Synopsis by Hal Erickson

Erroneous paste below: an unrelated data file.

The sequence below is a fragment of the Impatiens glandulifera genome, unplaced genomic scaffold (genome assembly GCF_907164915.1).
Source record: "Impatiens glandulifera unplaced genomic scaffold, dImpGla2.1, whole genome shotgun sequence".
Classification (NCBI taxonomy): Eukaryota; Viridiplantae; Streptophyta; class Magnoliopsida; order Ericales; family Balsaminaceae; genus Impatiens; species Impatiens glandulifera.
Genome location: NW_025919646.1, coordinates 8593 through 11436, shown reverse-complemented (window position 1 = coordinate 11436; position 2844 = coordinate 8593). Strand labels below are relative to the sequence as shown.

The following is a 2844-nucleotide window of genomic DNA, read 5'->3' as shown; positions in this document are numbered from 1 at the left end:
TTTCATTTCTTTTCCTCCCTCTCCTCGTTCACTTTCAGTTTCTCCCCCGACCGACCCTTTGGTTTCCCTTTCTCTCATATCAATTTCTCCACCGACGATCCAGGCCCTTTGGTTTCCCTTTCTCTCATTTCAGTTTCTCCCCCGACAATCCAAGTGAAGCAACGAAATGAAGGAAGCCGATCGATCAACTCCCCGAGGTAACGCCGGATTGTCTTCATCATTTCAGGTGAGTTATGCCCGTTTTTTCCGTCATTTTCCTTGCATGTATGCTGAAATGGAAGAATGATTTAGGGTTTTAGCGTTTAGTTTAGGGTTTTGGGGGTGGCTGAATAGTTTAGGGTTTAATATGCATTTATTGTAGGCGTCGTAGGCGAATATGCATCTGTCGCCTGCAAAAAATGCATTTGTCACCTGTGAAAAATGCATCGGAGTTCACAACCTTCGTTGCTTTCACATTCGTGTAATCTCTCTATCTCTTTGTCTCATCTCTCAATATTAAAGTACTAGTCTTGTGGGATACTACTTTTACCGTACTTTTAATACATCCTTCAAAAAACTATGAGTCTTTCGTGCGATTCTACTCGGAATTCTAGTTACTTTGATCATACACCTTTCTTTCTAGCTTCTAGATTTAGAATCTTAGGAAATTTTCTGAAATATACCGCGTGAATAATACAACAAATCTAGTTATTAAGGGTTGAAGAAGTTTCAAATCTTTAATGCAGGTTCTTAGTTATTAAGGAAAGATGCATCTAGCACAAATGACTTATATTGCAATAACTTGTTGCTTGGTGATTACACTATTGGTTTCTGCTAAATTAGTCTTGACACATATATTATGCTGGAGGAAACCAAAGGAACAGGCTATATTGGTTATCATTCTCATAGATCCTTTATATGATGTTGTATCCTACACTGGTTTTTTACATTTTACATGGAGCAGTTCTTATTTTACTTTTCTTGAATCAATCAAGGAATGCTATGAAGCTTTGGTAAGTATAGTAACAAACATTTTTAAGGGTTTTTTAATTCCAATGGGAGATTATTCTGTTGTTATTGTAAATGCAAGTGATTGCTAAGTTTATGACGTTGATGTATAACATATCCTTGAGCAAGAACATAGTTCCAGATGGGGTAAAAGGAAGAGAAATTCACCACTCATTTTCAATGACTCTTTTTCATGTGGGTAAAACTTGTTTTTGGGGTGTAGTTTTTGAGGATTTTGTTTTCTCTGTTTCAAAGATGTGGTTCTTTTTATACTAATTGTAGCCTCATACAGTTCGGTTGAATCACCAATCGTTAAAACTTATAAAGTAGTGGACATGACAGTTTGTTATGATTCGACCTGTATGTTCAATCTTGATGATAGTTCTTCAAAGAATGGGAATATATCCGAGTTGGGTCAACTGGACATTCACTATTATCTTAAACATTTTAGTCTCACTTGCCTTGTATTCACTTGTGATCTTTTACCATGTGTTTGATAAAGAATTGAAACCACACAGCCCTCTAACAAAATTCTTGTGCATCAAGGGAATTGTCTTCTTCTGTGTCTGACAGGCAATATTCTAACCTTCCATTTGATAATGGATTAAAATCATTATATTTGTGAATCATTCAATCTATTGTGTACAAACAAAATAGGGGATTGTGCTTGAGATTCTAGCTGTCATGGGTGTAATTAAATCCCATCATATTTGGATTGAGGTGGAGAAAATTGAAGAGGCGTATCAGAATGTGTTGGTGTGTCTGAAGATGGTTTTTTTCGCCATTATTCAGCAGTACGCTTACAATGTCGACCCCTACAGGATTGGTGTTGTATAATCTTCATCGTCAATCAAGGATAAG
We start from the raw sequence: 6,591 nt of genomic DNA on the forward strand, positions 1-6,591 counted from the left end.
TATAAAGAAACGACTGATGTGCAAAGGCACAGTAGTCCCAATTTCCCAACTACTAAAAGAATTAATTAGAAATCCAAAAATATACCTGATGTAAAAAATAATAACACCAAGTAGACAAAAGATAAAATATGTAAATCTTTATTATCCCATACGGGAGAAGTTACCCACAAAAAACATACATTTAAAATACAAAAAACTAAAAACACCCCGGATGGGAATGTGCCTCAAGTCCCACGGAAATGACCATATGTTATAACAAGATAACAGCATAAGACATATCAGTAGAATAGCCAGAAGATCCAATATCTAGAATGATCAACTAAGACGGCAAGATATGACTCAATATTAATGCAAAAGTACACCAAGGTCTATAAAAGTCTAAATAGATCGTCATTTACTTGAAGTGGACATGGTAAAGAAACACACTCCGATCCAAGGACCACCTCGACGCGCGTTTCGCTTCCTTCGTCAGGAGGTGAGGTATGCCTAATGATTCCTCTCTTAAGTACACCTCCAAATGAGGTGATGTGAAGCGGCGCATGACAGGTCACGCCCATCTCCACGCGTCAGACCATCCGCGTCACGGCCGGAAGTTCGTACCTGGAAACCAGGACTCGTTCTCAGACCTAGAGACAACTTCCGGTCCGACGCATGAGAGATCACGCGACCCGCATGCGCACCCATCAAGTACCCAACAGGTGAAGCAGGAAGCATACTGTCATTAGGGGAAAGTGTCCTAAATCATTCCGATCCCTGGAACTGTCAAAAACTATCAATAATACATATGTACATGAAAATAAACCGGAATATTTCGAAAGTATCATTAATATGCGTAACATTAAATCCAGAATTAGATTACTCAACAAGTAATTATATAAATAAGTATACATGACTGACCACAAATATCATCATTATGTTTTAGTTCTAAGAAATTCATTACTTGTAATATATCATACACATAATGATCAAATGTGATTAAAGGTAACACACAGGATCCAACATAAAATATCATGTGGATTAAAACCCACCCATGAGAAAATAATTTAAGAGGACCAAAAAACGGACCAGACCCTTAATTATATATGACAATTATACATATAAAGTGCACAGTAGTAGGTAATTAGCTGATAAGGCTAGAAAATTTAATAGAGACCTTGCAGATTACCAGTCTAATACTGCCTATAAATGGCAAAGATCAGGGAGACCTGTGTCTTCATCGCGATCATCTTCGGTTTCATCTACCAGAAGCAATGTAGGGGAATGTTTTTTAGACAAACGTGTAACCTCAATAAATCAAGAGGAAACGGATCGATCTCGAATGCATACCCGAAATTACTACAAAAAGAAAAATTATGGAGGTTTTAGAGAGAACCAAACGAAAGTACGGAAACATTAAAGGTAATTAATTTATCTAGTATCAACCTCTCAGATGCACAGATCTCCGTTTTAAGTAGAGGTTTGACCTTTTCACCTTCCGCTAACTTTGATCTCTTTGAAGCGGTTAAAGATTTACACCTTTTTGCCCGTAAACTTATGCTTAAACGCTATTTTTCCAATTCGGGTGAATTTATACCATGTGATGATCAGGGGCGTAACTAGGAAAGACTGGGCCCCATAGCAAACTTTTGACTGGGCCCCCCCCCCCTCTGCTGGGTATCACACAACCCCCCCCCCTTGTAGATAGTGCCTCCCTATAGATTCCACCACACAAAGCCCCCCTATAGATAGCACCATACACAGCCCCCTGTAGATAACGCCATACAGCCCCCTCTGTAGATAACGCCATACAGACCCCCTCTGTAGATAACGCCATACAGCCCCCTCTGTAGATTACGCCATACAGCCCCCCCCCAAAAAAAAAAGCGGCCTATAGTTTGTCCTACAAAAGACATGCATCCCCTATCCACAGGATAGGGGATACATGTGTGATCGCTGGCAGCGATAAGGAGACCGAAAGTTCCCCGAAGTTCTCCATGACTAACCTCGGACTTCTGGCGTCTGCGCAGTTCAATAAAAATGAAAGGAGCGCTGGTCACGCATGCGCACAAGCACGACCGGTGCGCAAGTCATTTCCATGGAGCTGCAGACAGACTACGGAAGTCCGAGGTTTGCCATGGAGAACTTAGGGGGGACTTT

Created by Peter Fluck, Roger Law, and Martin Lambie-Nairn, the legendary British comedy series Spitting Image can be described, albeit inadequately, as a puppet show for grown-ups. Using huge rubber puppets and marionettes, all adorned with the grotesquely caricatured faces of international celebrities, the series mercilessly skewered the Rich and Famous of every political and ideological stripe. Singled out for an inordinate amount of satirical persecution were the members of the Royal Family, although the series was just as unsparing in its attacks of Ronald Reagan, Fidel Castro, Mikhail Gorbachev, and other eminently lampoon-able authority figures. Launched as a half-hour program in 1984, the series ultimately expanded to 45 minutes, chalking up 141 episodes. In addition, nine Spitting Image specials aired between 1986 and 1996; alas, the quality of the writing diminished as the program remained on the air, at least so far as its most fervent fans were concerned. Telecast by Central Television, Spitting Image was never formally syndicated to the United States, though tantalizing vignettes of the series popped up on such American news programs as 60 Minutes, spawning a home-grown imitation from the studios of Sid and Marty Krofft titled D.C. Follies.